There is no cap or limit on the amount of damages in a medical malpractice suit in Maine, however, the amount attorneys can collect is limited. Unless all parties in a suit agree otherwise, all malpractice claims must be first filed with a pre-litigation panel. This panel will review the complaints and either recommend the withdrawal of the claim or the resolution through settlement or trial.
In Maine a patient has 3 years from the date of the medical care or incident to file a claim for medical malpractice. One exception to the statute is in the case of a foreign object left in after surgery, which allows for 3 years from the date of discovery of the foreign object or the date it reasonably should have been discovered. Another exception is in cases involving minors. Claims filed on behalf of minors must be filed within 6 years after the alleged act or omission or 3 years after the patient reaches the age of maturity.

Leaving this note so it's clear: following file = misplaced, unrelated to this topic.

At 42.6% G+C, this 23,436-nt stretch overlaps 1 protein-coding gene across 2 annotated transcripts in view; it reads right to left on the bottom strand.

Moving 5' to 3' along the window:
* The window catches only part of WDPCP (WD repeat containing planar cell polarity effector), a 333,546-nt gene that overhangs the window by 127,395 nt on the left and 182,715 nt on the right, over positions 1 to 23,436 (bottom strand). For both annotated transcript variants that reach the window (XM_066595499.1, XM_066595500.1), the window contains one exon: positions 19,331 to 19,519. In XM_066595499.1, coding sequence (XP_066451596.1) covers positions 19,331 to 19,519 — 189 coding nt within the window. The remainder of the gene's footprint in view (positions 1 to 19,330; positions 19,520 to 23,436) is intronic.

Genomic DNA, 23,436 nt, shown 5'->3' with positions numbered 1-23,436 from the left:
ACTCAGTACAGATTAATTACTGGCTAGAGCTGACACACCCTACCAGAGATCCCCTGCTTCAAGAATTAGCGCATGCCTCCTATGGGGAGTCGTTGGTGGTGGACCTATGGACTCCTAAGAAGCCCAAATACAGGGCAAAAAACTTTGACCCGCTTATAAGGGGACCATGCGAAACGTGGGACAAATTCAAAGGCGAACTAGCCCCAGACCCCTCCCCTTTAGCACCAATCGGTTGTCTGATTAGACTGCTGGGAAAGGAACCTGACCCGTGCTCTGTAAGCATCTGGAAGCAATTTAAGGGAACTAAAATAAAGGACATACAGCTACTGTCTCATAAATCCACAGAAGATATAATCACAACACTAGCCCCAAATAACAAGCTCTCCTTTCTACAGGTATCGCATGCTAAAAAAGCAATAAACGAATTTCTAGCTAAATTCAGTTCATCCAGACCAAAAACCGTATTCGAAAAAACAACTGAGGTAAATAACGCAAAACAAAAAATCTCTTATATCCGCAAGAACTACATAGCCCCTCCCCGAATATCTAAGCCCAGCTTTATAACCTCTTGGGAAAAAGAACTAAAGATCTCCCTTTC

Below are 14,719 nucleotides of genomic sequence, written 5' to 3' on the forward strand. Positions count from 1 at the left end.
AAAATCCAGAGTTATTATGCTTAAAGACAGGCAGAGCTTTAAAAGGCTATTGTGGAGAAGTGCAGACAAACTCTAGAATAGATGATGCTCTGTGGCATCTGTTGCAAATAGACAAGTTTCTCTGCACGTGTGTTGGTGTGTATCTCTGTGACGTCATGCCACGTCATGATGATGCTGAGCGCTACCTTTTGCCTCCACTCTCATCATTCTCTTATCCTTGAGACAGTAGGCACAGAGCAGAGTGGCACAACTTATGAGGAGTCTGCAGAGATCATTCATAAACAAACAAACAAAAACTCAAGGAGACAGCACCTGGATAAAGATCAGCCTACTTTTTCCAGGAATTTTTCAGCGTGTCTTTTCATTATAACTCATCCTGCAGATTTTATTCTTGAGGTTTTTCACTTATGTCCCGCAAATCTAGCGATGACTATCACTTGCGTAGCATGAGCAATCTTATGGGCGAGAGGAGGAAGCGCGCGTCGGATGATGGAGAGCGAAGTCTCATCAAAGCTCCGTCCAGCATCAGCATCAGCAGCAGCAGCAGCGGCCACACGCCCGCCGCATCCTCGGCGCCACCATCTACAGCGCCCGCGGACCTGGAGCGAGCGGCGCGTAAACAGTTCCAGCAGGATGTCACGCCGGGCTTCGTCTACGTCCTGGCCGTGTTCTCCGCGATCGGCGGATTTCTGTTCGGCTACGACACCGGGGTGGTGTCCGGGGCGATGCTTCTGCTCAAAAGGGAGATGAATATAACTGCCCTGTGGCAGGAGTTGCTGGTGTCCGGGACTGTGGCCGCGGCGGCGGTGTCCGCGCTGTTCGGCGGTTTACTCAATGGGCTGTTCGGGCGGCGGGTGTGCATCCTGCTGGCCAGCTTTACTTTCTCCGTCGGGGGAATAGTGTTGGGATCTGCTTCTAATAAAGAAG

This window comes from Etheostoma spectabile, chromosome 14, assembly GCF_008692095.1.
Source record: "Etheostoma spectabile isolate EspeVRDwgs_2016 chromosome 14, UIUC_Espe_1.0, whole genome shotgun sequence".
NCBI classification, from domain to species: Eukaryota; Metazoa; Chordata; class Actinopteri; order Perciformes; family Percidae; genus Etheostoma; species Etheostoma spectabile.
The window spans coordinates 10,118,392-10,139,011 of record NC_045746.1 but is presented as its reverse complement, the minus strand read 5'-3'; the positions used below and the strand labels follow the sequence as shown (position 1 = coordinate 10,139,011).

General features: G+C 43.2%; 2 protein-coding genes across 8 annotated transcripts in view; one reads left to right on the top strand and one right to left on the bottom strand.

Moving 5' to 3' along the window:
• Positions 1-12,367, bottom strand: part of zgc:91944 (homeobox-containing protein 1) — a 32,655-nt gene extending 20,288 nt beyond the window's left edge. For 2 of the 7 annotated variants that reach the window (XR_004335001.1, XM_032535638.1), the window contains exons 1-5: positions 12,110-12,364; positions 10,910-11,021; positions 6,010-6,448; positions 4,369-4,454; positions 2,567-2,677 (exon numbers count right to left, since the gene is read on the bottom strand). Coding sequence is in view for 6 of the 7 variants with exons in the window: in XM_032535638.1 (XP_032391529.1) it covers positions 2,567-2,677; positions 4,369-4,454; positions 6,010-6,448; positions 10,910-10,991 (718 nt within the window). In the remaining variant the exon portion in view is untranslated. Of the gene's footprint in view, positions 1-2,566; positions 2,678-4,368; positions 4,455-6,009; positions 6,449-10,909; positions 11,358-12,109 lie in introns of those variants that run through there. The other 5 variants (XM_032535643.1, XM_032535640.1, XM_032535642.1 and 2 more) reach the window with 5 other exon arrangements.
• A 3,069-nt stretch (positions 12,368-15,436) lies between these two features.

Maine, like most states, experienced what many call a medical malpractice crisis or emergency in the mid-1970s. As a result legislation was enacted in the 70s and 80s to help make the costs of malpractice insurance affordable to physicians. The market has had its ups and downs since then with an especially difficult time in the mid-80s and again in the mid-90s. Today the market is stable with relatively low malpractice insurance premiums and no significant rate changes since 2011. There are still fewer choices for coverage than many of the surrounding states, which is due in part to the large share of the market provided by one company. According to recent reports medical malpractice claims have been reduced by more than 50% in the last ten years.